In late February, doctors around Los Angeles County began seeing an unexpected rise in the number of patients with mild, flu-like illnesses.
The timing was definitely odd. Hospital emergency departments had already dealt with two “spikes” in flu cases. The number of patients with flu symptoms had been falling, from a little more than 100 cases per 1,000 patients at the beginning of the month to around 65 cases per 1,000 a few weeks later. The number of lab tests that came back positive for influenza was dropping too.
Now health officials think it was an early sign that the novel coronavirus from China was on the loose in the Southland.
Health workers tested 131 of these patients who came to Los Angeles County-USC Medical Center between March 12 and March 16. Seven of them were infected with SARS-CoV-2, the virus that causes COVID-19.
These seven patients were relatively young, ranging in age from 34 to 44. None of them had recently traveled to China or another coronavirus hotspot, nor had they been in contact with anyone who had.
Importantly, they weren’t so sick that they would have stayed home.
“These patients had sufficiently mild illness to be active in the community throughout their illness, increasing the possibility of transmission,” researchers reported Tuesday in the Journal of the American Medical Assn.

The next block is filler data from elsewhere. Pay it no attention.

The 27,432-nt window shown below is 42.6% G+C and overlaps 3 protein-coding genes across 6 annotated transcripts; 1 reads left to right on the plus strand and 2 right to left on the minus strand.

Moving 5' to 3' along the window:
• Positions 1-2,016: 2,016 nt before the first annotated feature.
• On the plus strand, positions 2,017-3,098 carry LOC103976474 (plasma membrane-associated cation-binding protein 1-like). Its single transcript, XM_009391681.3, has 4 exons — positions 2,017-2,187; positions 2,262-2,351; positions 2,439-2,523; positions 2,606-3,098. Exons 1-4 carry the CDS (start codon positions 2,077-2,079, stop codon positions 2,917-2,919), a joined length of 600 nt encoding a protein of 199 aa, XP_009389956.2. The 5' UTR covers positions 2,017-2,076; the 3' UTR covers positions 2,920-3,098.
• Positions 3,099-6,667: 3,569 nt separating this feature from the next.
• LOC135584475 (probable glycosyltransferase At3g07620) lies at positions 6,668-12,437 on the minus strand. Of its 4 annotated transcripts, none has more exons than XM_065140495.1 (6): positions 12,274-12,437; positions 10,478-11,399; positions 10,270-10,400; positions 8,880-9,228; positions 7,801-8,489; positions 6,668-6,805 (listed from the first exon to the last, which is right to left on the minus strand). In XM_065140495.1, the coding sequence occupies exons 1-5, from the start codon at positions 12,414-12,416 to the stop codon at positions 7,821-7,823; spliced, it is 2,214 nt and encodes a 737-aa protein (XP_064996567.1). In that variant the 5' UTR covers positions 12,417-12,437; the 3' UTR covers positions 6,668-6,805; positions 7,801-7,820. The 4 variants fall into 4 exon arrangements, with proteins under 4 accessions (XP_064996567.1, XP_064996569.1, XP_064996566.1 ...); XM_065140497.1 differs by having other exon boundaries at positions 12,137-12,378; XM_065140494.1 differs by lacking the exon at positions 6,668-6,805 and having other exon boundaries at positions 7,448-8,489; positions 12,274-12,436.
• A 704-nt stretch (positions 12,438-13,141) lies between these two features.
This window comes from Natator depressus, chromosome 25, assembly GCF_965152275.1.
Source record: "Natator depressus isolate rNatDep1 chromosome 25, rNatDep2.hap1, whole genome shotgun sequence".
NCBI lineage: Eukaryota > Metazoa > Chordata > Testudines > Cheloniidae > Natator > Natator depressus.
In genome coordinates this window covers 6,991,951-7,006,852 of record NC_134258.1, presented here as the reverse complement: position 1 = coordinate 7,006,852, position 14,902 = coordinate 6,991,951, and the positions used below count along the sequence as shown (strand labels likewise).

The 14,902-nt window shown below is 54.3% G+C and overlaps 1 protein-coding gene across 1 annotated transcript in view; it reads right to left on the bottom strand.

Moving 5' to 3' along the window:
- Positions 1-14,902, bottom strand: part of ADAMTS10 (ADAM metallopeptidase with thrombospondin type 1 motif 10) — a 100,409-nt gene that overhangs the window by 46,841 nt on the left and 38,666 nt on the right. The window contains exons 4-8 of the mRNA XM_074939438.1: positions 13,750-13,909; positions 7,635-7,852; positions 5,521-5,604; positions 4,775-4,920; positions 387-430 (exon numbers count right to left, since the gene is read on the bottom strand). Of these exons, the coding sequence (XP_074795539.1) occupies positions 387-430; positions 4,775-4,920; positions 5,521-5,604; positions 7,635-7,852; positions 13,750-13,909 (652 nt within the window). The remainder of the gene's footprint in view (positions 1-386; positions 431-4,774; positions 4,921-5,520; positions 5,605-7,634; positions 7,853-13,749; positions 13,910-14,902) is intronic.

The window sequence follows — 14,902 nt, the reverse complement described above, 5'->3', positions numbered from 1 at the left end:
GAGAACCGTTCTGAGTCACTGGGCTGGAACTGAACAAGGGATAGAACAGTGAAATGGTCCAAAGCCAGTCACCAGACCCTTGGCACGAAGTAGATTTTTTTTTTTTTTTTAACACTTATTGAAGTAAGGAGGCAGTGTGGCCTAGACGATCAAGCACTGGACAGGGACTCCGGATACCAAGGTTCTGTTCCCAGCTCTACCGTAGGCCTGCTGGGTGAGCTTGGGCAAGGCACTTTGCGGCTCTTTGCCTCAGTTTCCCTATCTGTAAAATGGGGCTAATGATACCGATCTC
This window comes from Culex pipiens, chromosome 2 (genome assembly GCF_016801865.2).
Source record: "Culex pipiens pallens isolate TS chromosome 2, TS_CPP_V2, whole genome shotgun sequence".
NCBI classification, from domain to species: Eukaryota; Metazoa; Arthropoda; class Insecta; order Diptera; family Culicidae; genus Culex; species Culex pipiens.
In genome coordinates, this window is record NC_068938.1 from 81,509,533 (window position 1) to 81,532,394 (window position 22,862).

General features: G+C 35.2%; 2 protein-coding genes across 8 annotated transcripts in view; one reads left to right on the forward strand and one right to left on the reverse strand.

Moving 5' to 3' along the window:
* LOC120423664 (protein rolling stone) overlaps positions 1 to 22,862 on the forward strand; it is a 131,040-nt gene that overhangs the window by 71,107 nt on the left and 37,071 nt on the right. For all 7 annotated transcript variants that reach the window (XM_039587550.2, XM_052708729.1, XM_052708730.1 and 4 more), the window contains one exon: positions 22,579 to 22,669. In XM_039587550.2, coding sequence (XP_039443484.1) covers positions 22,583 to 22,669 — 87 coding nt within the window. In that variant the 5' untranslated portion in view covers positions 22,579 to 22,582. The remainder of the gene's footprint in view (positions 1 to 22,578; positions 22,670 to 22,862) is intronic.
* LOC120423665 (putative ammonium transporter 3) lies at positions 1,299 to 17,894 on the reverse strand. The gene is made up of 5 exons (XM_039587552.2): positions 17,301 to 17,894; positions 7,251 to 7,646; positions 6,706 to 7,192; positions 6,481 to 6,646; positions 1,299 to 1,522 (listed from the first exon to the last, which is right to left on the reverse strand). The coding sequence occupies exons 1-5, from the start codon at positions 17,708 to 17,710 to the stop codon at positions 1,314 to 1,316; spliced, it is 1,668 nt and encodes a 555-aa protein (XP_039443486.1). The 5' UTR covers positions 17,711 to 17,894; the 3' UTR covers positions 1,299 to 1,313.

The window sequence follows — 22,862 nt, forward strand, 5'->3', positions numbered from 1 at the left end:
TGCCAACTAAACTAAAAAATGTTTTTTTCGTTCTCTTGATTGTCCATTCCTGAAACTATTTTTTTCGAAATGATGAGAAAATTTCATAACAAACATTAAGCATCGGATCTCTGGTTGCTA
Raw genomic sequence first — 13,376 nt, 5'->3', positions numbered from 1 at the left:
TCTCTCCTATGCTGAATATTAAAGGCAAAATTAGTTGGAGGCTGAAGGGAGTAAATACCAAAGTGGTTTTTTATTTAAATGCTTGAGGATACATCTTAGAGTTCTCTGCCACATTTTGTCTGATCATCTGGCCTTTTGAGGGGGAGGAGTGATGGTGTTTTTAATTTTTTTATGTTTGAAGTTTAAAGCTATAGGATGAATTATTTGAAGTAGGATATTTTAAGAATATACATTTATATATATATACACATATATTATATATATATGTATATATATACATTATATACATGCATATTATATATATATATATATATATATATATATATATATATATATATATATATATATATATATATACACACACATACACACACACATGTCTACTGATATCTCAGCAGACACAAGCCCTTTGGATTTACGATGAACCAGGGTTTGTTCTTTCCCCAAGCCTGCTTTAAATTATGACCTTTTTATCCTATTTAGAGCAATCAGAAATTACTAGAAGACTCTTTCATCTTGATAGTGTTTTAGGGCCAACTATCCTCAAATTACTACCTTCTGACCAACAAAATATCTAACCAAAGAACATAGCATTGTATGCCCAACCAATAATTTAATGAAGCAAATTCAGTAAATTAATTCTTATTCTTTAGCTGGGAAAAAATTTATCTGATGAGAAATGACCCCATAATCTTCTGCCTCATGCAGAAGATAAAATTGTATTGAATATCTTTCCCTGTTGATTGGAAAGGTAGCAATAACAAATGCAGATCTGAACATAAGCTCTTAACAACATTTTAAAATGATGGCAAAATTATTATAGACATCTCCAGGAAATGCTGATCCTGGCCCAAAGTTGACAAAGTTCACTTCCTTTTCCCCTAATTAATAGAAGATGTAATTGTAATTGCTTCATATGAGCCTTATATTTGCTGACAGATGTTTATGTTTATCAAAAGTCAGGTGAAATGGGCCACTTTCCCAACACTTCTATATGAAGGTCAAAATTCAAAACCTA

Indeed, the seven patients — four women and three men — didn’t seem to be all that sick. Six of them had a fever when they were in the hospital emergency department, five said they were in pain, and one had a cough.
None of the patients tested positive for influenza or for respiratory syncytial virus, which causes cold symptoms. In a way, that wasn’t a surprise — L.A. County hadn’t experienced a “third spike” in flu cases during the four previous flu seasons either.
Looking back now, the study authors probably wish these seven patients had had the flu.
The authors of the report, from the hospital and the county health department, acknowledged that their findings were limited by the fact that testing occurred for only a few days at only one medical center.
Still, they wrote, “the 5% rate of SARS-CoV-2 among patients with mild infuenza-like illness without risk factors is concerning.”
Though 5% may not sound like much, “these results suggested that containment efforts were unlikely to succeed and helped inform the Los Angeles County Department of Public Health to adopt a more aggressive mitigation strategy to reduce COVID-19 morbidity and mortality.”
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